Dr. Johnna Frierson’s office says a lot about her. There’s a poster from the movie Hidden Figures on the wall. A notebook — featuring famous women in STEM on the cover — rests on her desk. And she has a collection of mugs, one with a picture of Rep. Maxine Waters that says, “Reclaiming My Time.”
Frierson started as the assistant dean for graduate and postdoctoral diversity and inclusion for the Duke University School of Medicine in July. And in the little time she’s had, she’s already been busy. In her current role, she leads a new office called IDEALS or Inclusion, Diversity, Equity, Advancement, and Leadership in the Sciences, created to serve graduate and postdoctoral students doing research in biomedical sciences.
“It’s been a whirlwind,” she says.
Frierson comes to her new position with experience in both the sciences and diversity work. She earned her bachelor’s degree in biology at Furman University and completed the Initiative for Maximizing Student Diversity postbaccalaureate program at Vanderbilt University where she completed her Ph.D. in virology. She also did postdoctoral work at the University of North Carolina-Chapel Hill School of Medicine. Her research focused on how viruses attach to cells, a critical step toward infection. She then became founding director of the Office of Diversity and Inclusion at the Pratt School of Engineering at Duke, where she served since 2015.
Frierson’s experience in her postbaccalaureate program laid the foundation for the work she does today. There, the program provided her with a strong cohort of students of color in a university where she was often the only African-American woman — or African-American — in the laboratory.
The juxtaposition raised questions for her. She had a minority peer group of scholars she deeply respected but she still often found herself in academic spaces where people from underrepresented backgrounds weren’t present.
“I definitely understood the importance of mentoring, connecting with people and being comfortable in the space that you’re in, especially as a minority student,” she says.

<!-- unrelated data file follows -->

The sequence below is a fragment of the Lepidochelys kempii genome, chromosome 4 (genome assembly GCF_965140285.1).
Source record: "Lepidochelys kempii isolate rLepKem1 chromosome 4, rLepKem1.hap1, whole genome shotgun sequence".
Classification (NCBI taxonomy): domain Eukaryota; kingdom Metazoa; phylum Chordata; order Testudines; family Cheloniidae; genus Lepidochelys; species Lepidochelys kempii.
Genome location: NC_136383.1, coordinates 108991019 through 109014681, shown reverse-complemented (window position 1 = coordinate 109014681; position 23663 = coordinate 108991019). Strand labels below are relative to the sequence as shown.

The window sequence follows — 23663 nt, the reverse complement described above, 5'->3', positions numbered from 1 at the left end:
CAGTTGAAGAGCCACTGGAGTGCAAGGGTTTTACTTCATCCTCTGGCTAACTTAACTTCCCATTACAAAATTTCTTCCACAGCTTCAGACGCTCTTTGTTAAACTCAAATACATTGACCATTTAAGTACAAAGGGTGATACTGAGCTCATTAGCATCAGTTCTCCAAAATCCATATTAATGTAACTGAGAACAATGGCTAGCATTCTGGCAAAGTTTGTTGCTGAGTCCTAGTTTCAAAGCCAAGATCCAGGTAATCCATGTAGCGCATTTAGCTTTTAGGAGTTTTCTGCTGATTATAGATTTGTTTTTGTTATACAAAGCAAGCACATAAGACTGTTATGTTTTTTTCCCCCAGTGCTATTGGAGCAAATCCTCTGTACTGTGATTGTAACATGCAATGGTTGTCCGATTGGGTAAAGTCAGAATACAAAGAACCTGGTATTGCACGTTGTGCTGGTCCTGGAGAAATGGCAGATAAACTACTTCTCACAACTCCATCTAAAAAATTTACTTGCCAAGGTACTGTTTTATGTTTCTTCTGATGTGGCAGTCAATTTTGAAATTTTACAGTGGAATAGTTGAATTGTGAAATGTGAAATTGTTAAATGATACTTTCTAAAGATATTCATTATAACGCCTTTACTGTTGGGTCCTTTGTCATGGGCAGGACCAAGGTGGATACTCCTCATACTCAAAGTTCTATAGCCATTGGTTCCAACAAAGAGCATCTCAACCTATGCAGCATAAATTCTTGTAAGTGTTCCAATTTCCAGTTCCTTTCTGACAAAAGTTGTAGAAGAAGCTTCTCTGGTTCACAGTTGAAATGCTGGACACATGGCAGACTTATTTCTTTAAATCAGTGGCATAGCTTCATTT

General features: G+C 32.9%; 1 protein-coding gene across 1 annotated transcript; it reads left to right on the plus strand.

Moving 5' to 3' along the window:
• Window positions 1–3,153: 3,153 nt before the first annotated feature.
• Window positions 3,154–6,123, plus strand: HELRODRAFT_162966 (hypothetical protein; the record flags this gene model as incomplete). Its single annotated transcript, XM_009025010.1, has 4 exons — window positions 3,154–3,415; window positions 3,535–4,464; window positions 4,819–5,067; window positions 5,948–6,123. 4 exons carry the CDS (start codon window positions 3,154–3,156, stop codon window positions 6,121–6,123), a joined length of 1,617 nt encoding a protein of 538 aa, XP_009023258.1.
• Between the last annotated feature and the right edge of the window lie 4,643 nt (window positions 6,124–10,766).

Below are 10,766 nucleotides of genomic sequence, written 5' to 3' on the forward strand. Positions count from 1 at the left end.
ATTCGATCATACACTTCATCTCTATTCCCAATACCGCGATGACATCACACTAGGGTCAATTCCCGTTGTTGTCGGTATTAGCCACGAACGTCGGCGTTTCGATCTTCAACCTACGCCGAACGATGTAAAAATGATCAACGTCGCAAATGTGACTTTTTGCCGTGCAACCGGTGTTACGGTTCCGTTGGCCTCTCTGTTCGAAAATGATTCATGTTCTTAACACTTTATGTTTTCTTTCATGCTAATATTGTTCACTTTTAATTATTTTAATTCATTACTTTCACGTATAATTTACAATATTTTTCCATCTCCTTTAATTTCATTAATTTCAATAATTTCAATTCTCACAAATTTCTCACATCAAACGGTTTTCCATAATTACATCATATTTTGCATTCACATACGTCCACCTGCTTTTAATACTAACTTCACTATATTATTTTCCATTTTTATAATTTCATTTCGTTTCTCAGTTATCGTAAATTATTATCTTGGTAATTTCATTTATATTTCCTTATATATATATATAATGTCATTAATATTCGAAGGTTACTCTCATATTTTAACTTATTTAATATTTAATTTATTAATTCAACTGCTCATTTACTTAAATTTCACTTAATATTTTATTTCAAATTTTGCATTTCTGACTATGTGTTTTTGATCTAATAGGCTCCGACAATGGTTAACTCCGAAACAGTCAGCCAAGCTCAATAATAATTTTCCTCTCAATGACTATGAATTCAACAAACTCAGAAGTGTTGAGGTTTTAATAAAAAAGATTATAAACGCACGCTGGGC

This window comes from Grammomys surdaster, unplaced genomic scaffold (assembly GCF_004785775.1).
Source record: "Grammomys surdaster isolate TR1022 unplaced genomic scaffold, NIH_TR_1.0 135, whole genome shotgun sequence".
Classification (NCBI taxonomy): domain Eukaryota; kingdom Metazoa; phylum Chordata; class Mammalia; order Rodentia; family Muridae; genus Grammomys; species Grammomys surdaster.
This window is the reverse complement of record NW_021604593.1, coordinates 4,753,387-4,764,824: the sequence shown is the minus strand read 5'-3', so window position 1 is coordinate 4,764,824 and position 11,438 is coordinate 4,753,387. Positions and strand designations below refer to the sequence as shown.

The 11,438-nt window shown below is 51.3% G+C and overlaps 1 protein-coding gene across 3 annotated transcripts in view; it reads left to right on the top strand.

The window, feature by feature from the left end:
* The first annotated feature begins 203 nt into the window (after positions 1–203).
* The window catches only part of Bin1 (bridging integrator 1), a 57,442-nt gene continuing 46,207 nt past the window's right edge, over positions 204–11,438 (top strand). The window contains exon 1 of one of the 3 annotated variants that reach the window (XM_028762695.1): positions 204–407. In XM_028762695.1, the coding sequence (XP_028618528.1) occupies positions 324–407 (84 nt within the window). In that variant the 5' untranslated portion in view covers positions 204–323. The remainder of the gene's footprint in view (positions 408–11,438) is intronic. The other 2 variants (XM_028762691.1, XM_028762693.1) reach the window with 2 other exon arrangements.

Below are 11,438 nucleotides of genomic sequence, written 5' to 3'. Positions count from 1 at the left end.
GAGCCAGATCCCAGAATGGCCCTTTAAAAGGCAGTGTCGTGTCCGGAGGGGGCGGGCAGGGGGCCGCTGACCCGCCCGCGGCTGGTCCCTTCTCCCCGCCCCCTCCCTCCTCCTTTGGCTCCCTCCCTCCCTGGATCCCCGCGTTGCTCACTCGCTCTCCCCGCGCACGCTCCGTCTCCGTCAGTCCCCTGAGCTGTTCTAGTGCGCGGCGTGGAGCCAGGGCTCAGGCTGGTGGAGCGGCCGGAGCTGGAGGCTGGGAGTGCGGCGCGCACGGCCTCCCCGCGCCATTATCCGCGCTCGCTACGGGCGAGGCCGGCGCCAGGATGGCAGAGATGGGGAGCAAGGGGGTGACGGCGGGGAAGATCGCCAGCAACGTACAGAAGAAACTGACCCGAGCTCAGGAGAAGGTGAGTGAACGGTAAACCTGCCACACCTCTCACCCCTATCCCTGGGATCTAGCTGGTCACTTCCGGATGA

Now, Frierson works to develop a support system for graduate and postdoctoral students, but even though she’s no longer doing virology research, she hasn’t left her identity as a scientist behind.
“First, I’m a scientist,” she says. “I think very analytically and very methodically about any problem that I’m trying to solve, including improving diversity, equity and inclusion.”
To set goals for the future, Frierson devised four pillars, or key values, she wants to inform her office’s work: consistency, belonging, infrastructure and accountability.
“We need to make sure that whatever we start, we have the resources, the bandwidth and the capacity to continue and that it’s done sustainably so people know that our values are not just of the moment, that we really want to have long-lasting impact in the community,” she says.
It’s particularly important to her that students at Duke University School of Medicine find a sense of belonging. As a graduate student, there were times she felt “very conspicuous” as a woman of color, she says. Sometimes when she went to conferences, she felt like there were “a lot of eyes” on her.
“I would feel like not only did I have to perform well, I had to perform especially well, because if I didn’t, then maybe people might question whether I belonged or my capabilities,” she says. For graduate students in STEM fields, she finds those feelings can be “challenging to navigate,” especially because their academic work is “really rigorous.”
“There are a lot of ups and downs where things don’t go as you’ve planned,” she says. “So, on top of that to have to question whether you belong or have to be questioned, it just adds an additional layer that can be challenging for anyone and can really knock people off of their track. Science is hard enough.”
Frierson has a lot of plans for the future. She wants to continue connecting with regional partners — like the University of North Carolina and North Carolina State University — and getting to know students, administrators and faculty. She’s interested in contributing to research on what limits access for diverse graduate and postdoctoral students. And one day, she hopes to create a postbaccalaureate program similar to the one that started her on her current career path.
“We have a lot of work to do as a community to make sure our day-to-day interactions really connect with the values I know that we have,” she says. “I’m really happy that my position was created and that I have the resources to do the things I see as important as a part of my role and to be able to set that vision. I’m really excited about the good things we’ll be able to do together.”
Sara Weissman can be reached at [email protected]